We are very excited about the potential of this new data set and the potential of our cloud approach to security. We hope that by sharing this information that we all can build better products in the battle against malware.

More to Come

We are very excited about this report, but we feel that we are just scratching the surface. All of the information has already been collected, and based on public response, we are hoping to investigate the following areas in more detail.

Free vs pay software – Four of the eight security vendors distribute their software for free; Microsoft, AVG, Avira and avast!. Do the free vendors protect better or worse then their pay brethren?

Virus demographics – In many cases, we have cross tabs available for the data set for gender, age, and PC location. We can do an analysis whether our senior citizens are more likely than our youngsters to be infected. Or perpaps, whether women are more careful than men. Or on a serious note, whether infections happen more frequently in the home or business.

Malware prevalence – We are able to track real time which specific pieces of software are on the rise.

None – As noted, close to 1/4th of the computers had no security software. How well do they fare versus their protected friends?

Do you like this report? Do you want to see more? Leave us a comment below.

69 Responses to The State of PC Security

  1. how do I use this product and put into my computer?

  2. Edward says:

    Hmm, no NOD32? This is inconclusive.

  3. Pedro59 says:

    To give a complete analysis I feel CA should have been included in the lists.
    The comment “CA has been omitted from the analysis, since CA does a great job of cleaning malware from its own signature.” and the information that PCPitstop use it does not provide any statistical data to enable readers to select an anti-virus program to use.

  4. Mark says:

    I have had a computer in the house for over 25 years. The first came loaded with a very early version of CA EZ Antivirus and worked. I replaced that computer when the hard drive crashed due to overload. The next one and my current one also use CA, until they combined their product into their 2010 suite, at which time I started to have many site “access” issues – on secure sites. The final straw was when I uninstalled the program and became locked out internet access except for incoming text e-mail. I had to hire a consultant in an attempt to repair – resulting in having to restore my system back to factory delivery setting – losing all files (had back up on remote drive for most) .. still a pain to “reconfigure”. I now use Vipre and am very satisified with function, usage and customer support. I urge people to be careful – all systems respond differently to products – what works for one doesn’t necessarialy work for another.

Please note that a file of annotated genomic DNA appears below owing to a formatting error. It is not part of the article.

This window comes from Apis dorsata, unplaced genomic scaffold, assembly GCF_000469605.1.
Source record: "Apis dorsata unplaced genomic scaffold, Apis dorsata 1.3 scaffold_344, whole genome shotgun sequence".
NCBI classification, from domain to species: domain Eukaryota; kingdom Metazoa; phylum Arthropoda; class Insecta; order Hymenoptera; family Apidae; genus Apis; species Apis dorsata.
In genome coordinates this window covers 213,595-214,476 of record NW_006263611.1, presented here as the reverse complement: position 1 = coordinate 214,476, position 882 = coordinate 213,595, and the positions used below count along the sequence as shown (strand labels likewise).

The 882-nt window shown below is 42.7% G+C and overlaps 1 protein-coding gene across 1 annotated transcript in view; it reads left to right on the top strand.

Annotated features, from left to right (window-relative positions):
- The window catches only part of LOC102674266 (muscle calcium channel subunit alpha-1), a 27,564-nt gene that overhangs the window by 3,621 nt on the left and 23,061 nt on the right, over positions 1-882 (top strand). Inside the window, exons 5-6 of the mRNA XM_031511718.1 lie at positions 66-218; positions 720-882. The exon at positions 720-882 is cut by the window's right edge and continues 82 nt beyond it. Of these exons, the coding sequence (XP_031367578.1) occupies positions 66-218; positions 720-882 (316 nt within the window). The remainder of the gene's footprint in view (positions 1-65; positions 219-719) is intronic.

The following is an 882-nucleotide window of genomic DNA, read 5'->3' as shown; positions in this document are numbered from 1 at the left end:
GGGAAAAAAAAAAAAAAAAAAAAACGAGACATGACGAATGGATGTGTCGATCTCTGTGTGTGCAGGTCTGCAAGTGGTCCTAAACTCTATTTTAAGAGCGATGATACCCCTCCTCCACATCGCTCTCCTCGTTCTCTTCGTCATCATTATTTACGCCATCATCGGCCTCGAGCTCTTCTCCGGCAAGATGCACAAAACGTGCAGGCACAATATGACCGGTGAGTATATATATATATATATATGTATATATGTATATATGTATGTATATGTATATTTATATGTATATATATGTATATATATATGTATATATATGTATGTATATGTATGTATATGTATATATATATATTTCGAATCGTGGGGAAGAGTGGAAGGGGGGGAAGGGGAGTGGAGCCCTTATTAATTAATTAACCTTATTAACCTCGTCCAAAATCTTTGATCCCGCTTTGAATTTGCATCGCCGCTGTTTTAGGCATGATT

5. Van Heady says:

    Great article, Give us more more more. VH

  6. Richard says:

    I used AVG freeware for quite a while and I thought it was good as I had no problems with it,I then paid for it and everything was going well so I thought I would trust them with my malware on my e mails. To cut a long story short it didnt work and I could not un install it or re install it. I asked AVG for help and it was almost non existent. My PC suddenly went into a mode of starting and restarting and it took me 7 hours to get my PC in a working order. I then had to take it to a PC shop and I had to pay £70 to have it fixed. AVG did not want to know even thought I had just renewed for the next 2 years so just be warned all you people who are thinking of buying AVG

  7. Mack says:

    Having a hardware router is a great plan, and it’s possible to turn an older PC into one. If machines are dual boots, have different security software on them so that they can work on their strengths when needed. I have used Zone Alarm for a while, but running several machines, I tend to mix it up a bit. Lately ZA (Win XP) has been forgetting it’s settings and the machine has only failry recently had a fresh install. Vista Ultimate 64 bit has Comodo on Firewall and Virus scan and I will use other software now and then to check for spyware. Have just added Win 7 also for a while until I get the time and parts to build a new machine which will be dual boot with openSuse (I suspect).

    The answer it seems though, is to use Linux more for web browsing. It’s not infalible, but it’s a darn site better than Windows. I also use Paragon Hard Disc Manager to image my hard drives.

  8. P Quinn says:

    Thank you for a provocative report! Makes re-thinking a “must”.
    If no one single software solution is adequate, can you discuss the effects of running more than one vendor’s software simultaneously? Does this make sense? Does it create conflicts and sluggishness?
    Thank you!

  9. CJ Miller says:

    I’ve had and worked on computers since the 80′s and to this day the two best software programs for recovery and repair are Malwarebytes and Antivir. Up until two years ago I was reinstalling my operating system (wife and daughter also use the computer) at least once every six months. I’ve installed both and work well togther (paid subscription). What one doesen’t catch the other does! Malwarebytes tech support is the best! Help is usually available within a couple of hours. Solved every problem with one email. By the way wife and daughter now have their own computer. Security problem solved!

  10. Shayne says:

    Sweet article, well done.
    Personally I have used Norton, it’s hopeless.
    I then used CA, started off ok but went downhill, also no good.